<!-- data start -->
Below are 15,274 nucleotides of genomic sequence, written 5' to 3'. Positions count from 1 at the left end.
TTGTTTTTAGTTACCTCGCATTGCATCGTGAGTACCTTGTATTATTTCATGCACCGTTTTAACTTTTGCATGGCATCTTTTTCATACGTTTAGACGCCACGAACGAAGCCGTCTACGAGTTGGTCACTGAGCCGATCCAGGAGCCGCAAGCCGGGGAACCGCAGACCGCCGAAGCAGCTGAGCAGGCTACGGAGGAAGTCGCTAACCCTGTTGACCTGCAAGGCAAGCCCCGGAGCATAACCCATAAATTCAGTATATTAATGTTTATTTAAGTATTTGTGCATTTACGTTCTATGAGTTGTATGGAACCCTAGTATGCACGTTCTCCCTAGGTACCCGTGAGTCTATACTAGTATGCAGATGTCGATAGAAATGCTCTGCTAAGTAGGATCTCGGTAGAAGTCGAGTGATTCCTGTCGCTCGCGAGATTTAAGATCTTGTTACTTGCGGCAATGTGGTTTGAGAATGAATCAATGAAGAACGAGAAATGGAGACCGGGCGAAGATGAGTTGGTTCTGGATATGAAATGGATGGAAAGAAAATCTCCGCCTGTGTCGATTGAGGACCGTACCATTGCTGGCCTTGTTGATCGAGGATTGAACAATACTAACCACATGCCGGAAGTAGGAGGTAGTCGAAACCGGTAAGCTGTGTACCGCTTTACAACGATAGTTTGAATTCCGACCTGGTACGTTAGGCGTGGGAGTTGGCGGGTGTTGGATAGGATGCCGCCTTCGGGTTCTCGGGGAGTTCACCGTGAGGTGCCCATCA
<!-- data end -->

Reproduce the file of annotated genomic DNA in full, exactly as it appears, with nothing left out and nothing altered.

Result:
Below are 15,274 nucleotides of genomic sequence, written 5' to 3'. Positions count from 1 at the left end.
TTGTTTTTAGTTACCTCGCATTGCATCGTGAGTACCTTGTATTATTTCATGCACCGTTTTAACTTTTGCATGGCATCTTTTTCATACGTTTAGACGCCACGAACGAAGCCGTCTACGAGTTGGTCACTGAGCCGATCCAGGAGCCGCAAGCCGGGGAACCGCAGACCGCCGAAGCAGCTGAGCAGGCTACGGAGGAAGTCGCTAACCCTGTTGACCTGCAAGGCAAGCCCCGGAGCATAACCCATAAATTCAGTATATTAATGTTTATTTAAGTATTTGTGCATTTACGTTCTATGAGTTGTATGGAACCCTAGTATGCACGTTCTCCCTAGGTACCCGTGAGTCTATACTAGTATGCAGATGTCGATAGAAATGCTCTGCTAAGTAGGATCTCGGTAGAAGTCGAGTGATTCCTGTCGCTCGCGAGATTTAAGATCTTGTTACTTGCGGCAATGTGGTTTGAGAATGAATCAATGAAGAACGAGAAATGGAGACCGGGCGAAGATGAGTTGGTTCTGGATATGAAATGGATGGAAAGAAAATCTCCGCCTGTGTCGATTGAGGACCGTACCATTGCTGGCCTTGTTGATCGAGGATTGAACAATACTAACCACATGCCGGAAGTAGGAGGTAGTCGAAACCGGTAAGCTGTGTACCGCTTTACAACGATAGTTTGAATTCCGACCTGGTACGTTAGGCGTGGGAGTTGGCGGGTGTTGGATAGGATGCCGCCTTCGGGTTCTCGGGGAGTTCACCGTGAGGTGCCCATCA